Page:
What does President Obama think of today's Republican party?
Not much, according to one of his most recent interviews. But delivering such a blunt assessment right now seems more than a bit unwise because it might further alienate the GOP leaders with whom Obama is negotiating to resolve the current budget impasse.
Obama said the only thing keeping the GOP together is a desire to protect the rich and big corporations.
"My sense is that their basic view is that nothing is important enough to raise taxes on wealthy individuals or corporations, and they would prefer to see these kinds of cuts that could slow down our recovery over closing tax loopholes," Obama told the Rev. Al Sharpton's radio show Thursday.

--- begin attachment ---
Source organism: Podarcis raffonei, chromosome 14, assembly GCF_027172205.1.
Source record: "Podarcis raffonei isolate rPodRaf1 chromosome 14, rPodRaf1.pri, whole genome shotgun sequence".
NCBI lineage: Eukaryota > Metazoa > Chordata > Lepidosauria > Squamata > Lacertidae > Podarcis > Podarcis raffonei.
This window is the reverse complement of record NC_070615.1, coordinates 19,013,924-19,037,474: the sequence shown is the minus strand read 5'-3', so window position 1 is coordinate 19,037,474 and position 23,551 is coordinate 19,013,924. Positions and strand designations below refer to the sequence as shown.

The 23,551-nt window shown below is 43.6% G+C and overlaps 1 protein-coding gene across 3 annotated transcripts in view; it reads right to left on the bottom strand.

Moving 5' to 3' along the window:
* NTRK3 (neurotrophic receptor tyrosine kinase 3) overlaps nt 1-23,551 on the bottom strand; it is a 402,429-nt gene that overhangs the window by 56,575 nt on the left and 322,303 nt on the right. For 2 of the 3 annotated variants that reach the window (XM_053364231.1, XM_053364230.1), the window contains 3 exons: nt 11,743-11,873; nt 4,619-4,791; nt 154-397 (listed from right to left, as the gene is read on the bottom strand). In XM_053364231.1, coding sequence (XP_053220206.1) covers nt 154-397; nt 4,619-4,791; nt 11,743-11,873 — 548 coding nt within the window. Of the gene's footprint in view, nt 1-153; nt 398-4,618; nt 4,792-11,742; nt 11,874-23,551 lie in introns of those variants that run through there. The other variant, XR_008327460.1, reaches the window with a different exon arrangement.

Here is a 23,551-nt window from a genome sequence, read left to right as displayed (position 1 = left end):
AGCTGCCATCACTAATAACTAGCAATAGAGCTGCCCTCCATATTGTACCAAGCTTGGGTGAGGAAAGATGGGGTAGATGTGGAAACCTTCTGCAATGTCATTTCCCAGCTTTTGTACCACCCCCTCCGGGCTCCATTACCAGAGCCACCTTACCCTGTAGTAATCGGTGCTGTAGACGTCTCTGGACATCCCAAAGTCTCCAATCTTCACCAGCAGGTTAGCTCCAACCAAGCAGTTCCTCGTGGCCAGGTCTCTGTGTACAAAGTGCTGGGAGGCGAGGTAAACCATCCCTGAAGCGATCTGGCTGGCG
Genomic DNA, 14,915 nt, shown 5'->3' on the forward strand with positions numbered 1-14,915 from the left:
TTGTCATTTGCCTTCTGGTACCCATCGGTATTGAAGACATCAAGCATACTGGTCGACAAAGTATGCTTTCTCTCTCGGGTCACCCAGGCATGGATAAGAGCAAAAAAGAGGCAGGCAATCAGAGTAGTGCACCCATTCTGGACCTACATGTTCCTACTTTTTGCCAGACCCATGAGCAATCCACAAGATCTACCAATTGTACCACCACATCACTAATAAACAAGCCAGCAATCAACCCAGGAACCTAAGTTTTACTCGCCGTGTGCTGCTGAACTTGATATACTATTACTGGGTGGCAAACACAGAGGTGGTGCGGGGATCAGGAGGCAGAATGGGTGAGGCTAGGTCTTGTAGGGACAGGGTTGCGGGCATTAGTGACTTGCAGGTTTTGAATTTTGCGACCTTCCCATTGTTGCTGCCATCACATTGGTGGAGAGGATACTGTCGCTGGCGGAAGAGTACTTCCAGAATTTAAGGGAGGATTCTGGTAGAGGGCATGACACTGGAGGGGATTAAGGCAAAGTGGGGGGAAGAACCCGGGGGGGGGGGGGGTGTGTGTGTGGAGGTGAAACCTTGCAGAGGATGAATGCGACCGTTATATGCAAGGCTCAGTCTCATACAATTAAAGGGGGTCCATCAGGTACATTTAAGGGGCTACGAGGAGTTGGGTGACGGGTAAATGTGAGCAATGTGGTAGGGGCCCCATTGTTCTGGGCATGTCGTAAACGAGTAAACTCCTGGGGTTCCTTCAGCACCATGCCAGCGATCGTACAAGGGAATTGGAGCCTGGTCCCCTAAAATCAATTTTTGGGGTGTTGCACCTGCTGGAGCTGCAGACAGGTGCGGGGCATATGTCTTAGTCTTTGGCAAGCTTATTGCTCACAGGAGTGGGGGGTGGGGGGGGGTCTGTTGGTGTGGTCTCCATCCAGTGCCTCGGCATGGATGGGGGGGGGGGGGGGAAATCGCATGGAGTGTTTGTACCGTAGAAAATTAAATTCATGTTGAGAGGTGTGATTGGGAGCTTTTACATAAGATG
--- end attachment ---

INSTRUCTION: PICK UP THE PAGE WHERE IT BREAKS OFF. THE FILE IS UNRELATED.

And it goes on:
"And that's the thing that binds their party together at this point."
Even as he contacted House Speaker John Boehner and Senate GOP Leader Mitch McConnell Thursday to talk about the budget, Obama is sticking to a position that many GOP legislators have rejected. He said 75 percent of Americans support his "balanced approach" of tax increases and spending cuts. And he criticized Republicans for favoring only spending cuts.
"Unfortunately, I think Republicans right now have been so dug in on this notion of never raising taxes that it becomes difficult for them to see an obvious answer right in front of them," the president told Sharpton.
If no compromise is reached, deep cuts in spending will automatically take effect March 1.
Ken Walsh covers the White House and politics for U.S. News. He writes the daily blog "Ken Walsh's Washington" for usnews.com, and is the author of "The Presidency" column for the U.S. News Weekly. He can be reached at email@example.com and followed on Facebook and Twitter.